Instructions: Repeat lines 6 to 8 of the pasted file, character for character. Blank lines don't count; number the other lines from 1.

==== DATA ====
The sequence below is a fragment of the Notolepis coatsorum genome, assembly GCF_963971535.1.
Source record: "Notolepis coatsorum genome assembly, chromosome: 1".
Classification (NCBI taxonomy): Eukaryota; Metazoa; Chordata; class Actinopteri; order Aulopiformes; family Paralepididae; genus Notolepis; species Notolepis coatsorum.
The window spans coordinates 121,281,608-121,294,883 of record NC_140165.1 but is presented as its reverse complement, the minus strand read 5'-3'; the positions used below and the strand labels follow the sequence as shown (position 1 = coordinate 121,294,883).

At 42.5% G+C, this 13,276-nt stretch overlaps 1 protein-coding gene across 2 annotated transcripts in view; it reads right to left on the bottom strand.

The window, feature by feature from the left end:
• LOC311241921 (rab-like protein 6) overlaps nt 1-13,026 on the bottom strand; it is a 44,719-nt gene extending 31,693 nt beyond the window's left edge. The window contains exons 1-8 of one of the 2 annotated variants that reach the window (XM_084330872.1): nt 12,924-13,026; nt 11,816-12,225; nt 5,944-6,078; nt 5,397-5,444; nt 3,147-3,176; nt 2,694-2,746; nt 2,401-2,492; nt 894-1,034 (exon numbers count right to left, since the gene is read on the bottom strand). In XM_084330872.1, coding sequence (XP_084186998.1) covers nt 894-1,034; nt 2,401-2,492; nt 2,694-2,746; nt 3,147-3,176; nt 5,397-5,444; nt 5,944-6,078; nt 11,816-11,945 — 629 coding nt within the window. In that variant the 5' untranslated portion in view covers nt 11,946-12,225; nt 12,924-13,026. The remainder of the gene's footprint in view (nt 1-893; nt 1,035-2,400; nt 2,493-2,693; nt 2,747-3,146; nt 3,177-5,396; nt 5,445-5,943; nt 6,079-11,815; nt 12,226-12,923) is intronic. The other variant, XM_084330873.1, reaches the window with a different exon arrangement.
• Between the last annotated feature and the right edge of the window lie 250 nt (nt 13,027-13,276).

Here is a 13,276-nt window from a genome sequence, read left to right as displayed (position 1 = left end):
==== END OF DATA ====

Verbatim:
The window, feature by feature from the left end:
• LOC311241921 (rab-like protein 6) overlaps nt 1-13,026 on the bottom strand; it is a 44,719-nt gene extending 31,693 nt beyond the window's left edge. The window contains exons 1-8 of one of the 2 annotated variants that reach the window (XM_084330872.1): nt 12,924-13,026; nt 11,816-12,225; nt 5,944-6,078; nt 5,397-5,444; nt 3,147-3,176; nt 2,694-2,746; nt 2,401-2,492; nt 894-1,034 (exon numbers count right to left, since the gene is read on the bottom strand). In XM_084330872.1, coding sequence (XP_084186998.1) covers nt 894-1,034; nt 2,401-2,492; nt 2,694-2,746; nt 3,147-3,176; nt 5,397-5,444; nt 5,944-6,078; nt 11,816-11,945 — 629 coding nt within the window. In that variant the 5' untranslated portion in view covers nt 11,946-12,225; nt 12,924-13,026. The remainder of the gene's footprint in view (nt 1-893; nt 1,035-2,400; nt 2,493-2,693; nt 2,747-3,146; nt 3,177-5,396; nt 5,445-5,943; nt 6,079-11,815; nt 12,226-12,923) is intronic. The other variant, XM_084330873.1, reaches the window with a different exon arrangement.
• Between the last annotated feature and the right edge of the window lie 250 nt (nt 13,027-13,276).